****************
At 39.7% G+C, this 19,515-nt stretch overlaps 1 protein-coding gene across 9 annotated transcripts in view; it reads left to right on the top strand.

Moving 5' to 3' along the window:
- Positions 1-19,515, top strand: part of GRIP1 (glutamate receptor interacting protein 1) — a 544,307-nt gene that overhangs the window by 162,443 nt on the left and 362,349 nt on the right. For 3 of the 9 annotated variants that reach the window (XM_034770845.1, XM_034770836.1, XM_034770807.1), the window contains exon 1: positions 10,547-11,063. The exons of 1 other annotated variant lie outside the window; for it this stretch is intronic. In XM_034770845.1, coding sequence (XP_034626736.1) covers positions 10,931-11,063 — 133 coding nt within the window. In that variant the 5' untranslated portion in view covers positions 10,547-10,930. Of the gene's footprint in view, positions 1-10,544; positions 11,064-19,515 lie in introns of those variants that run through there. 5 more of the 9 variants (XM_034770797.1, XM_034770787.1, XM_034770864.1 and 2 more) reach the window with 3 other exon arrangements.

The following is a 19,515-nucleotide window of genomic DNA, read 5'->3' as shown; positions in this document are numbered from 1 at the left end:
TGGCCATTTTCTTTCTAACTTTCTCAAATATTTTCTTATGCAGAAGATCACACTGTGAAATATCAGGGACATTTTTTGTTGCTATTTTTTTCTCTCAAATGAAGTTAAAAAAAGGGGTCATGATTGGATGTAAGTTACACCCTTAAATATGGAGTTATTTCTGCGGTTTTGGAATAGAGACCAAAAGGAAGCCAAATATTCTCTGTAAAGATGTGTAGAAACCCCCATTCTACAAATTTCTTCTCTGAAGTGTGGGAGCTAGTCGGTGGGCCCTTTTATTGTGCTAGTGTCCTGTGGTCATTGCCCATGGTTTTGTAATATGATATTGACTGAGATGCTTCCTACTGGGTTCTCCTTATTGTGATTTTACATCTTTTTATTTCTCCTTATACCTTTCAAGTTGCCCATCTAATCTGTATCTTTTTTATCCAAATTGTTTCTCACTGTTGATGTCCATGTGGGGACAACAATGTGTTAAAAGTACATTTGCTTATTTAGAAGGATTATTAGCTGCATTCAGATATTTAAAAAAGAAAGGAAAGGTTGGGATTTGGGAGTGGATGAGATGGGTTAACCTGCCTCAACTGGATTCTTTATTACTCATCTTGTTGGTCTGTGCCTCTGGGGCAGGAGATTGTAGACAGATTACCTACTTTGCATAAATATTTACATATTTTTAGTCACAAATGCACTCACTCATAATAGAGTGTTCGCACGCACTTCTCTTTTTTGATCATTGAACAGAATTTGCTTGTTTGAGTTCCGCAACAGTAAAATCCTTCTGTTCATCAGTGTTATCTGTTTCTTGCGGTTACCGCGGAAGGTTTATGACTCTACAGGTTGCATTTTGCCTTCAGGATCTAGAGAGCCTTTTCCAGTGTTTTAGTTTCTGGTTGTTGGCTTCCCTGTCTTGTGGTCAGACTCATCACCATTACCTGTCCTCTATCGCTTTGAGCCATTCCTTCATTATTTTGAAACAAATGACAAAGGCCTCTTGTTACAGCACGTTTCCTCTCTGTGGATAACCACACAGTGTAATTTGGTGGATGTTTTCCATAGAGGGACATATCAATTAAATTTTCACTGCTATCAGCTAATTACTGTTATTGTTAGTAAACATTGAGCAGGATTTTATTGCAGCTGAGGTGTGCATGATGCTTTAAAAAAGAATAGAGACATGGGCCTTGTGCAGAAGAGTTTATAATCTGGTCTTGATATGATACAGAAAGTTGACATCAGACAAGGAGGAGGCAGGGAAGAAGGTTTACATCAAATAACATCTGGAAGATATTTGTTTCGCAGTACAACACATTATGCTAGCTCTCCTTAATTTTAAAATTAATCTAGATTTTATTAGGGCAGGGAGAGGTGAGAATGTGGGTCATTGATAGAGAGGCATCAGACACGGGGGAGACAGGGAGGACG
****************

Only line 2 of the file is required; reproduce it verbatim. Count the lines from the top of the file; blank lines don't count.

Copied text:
Moving 5' to 3' along the window: